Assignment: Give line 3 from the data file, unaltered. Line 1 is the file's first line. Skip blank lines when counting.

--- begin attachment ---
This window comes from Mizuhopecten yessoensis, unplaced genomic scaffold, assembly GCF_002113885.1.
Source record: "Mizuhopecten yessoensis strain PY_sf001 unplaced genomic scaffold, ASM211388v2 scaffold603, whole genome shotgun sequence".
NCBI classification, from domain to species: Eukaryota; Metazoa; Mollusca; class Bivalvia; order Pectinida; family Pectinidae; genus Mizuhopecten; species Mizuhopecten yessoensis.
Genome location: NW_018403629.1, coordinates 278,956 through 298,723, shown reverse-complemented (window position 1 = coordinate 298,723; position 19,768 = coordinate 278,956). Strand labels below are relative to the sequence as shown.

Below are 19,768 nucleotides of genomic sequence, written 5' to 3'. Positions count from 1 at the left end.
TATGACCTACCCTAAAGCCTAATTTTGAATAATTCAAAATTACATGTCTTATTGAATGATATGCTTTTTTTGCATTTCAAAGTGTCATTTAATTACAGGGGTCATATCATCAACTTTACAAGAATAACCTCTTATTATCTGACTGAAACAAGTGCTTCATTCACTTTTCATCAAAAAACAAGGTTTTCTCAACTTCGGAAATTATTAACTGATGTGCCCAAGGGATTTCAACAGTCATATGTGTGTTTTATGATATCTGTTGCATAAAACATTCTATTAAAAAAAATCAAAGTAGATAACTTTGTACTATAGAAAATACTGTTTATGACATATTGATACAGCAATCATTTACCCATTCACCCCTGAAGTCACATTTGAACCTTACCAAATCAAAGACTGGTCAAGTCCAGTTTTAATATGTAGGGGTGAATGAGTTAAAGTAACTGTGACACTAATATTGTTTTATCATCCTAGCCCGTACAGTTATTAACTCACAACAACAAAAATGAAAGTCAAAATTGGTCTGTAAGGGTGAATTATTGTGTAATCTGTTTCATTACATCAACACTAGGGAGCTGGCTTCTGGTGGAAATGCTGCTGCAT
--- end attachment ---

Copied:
NCBI classification, from domain to species: Eukaryota; Metazoa; Mollusca; class Bivalvia; order Pectinida; family Pectinidae; genus Mizuhopecten; species Mizuhopecten yessoensis.